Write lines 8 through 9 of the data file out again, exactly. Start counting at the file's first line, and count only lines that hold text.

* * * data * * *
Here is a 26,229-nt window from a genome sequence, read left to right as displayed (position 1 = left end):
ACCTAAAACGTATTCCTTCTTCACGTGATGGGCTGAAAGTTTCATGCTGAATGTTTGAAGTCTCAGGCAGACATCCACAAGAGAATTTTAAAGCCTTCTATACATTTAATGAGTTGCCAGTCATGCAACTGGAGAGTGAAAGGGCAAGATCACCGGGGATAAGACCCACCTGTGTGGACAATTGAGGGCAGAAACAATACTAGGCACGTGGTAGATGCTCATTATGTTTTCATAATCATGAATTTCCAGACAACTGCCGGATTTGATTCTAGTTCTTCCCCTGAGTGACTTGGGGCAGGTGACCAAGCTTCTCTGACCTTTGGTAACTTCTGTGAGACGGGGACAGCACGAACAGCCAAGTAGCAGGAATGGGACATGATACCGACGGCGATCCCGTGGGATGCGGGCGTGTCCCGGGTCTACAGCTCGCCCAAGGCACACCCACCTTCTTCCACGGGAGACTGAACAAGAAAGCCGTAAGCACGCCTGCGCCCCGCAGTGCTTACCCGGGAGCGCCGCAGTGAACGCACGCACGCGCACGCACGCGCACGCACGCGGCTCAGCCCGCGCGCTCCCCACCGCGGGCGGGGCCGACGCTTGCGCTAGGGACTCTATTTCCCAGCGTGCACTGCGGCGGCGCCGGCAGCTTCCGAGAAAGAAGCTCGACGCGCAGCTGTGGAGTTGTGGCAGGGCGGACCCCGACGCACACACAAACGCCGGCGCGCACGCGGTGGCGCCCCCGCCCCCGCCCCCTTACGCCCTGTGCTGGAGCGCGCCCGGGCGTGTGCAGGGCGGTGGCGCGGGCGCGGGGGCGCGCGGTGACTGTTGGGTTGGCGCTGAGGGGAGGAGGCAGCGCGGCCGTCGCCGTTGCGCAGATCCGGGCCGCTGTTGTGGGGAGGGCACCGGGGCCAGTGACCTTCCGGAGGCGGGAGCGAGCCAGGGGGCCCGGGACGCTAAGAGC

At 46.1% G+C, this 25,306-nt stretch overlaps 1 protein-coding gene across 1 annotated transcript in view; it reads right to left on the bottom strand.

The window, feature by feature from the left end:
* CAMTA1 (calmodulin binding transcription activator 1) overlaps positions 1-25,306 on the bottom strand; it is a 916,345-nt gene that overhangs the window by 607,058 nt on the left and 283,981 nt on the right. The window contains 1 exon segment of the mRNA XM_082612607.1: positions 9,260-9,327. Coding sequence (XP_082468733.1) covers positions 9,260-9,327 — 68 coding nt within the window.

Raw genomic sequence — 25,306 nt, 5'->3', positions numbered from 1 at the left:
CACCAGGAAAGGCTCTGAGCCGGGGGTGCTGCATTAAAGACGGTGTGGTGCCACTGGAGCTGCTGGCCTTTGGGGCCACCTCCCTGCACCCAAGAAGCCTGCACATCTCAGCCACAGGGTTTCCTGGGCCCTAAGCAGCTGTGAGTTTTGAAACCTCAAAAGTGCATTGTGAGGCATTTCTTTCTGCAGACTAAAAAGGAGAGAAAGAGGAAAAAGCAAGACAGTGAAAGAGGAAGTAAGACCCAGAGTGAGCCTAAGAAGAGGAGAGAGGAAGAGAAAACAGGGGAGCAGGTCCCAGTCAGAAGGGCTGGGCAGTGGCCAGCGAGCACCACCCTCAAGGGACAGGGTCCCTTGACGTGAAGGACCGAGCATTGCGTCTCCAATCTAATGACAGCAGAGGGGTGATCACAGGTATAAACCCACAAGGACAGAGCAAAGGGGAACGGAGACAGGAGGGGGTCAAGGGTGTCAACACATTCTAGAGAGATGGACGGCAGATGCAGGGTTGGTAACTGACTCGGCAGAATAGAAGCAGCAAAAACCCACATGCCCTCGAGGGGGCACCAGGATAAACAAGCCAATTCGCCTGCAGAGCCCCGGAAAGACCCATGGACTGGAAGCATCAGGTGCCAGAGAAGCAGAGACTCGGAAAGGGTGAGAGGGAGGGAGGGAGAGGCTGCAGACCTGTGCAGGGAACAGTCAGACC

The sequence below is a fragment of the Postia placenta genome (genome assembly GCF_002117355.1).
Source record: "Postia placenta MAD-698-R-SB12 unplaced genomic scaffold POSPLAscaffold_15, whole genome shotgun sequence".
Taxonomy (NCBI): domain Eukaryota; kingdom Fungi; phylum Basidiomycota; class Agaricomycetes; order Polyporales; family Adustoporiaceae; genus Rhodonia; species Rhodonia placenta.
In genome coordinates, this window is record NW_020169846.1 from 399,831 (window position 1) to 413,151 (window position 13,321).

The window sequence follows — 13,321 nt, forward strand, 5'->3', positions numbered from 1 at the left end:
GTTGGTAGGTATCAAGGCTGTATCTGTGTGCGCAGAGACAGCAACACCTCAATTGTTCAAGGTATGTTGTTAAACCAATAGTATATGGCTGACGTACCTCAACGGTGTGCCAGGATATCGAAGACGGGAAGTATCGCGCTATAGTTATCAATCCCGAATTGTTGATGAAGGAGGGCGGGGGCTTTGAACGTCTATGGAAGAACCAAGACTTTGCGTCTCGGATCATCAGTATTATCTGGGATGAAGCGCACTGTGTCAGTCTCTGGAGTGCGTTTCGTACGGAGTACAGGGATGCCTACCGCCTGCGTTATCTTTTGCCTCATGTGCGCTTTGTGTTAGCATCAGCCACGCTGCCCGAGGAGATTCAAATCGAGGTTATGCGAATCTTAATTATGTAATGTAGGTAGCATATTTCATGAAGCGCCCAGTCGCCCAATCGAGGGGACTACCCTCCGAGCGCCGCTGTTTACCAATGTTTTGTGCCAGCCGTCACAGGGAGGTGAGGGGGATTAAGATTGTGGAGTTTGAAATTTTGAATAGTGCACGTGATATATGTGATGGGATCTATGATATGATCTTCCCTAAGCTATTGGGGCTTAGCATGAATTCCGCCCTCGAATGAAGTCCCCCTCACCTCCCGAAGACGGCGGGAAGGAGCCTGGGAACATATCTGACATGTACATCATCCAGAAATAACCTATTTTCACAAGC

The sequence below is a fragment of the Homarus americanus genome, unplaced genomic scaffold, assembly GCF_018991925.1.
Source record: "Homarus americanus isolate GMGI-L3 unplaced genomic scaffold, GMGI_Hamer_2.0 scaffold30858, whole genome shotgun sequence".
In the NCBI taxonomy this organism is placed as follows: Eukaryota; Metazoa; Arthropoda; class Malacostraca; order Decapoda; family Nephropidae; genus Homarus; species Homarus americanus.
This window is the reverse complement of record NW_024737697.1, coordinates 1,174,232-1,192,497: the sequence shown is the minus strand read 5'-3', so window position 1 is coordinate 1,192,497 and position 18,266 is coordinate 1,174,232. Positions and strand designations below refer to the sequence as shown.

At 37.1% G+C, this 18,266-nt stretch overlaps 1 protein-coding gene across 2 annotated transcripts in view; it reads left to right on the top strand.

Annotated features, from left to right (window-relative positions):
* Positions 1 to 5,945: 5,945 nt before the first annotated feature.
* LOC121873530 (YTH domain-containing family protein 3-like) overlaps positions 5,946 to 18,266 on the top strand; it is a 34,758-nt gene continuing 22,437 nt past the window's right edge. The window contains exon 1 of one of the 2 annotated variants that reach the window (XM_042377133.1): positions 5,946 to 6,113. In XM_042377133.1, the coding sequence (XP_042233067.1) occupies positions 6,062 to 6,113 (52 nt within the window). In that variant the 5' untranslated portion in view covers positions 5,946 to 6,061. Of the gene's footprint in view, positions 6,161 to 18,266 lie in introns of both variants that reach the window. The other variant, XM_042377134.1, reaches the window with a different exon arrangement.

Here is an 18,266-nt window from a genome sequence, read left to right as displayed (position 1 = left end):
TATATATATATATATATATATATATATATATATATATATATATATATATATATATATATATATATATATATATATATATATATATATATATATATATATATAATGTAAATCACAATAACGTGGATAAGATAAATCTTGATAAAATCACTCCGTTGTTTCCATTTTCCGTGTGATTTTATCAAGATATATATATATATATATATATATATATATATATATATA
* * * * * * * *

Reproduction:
The sequence below is a fragment of the Postia placenta genome (genome assembly GCF_002117355.1).
Source record: "Postia placenta MAD-698-R-SB12 unplaced genomic scaffold POSPLAscaffold_15, whole genome shotgun sequence".